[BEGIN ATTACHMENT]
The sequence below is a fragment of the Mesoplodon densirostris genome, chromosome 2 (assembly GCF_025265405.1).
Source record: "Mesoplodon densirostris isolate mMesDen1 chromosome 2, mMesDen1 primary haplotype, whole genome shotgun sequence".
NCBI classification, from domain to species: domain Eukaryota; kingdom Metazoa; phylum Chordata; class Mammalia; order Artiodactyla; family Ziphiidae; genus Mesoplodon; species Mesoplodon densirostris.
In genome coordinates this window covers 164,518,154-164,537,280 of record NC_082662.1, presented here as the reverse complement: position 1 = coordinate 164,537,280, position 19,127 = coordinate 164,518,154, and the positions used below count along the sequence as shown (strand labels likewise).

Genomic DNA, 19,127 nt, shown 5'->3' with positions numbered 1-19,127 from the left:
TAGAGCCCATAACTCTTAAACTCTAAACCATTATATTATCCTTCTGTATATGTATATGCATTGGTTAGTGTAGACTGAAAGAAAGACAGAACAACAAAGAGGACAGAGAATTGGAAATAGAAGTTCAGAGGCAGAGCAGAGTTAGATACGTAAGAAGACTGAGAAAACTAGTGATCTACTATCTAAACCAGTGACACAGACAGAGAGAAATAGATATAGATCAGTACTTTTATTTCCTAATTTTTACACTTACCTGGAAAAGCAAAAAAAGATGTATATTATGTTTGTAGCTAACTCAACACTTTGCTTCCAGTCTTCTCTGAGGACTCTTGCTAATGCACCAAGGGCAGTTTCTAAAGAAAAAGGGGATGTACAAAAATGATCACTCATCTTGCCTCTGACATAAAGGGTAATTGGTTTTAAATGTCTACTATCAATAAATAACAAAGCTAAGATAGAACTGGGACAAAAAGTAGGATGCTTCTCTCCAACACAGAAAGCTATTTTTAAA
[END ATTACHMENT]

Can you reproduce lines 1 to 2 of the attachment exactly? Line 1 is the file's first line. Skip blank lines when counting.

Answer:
The sequence below is a fragment of the Mesoplodon densirostris genome, chromosome 2 (assembly GCF_025265405.1).
Source record: "Mesoplodon densirostris isolate mMesDen1 chromosome 2, mMesDen1 primary haplotype, whole genome shotgun sequence".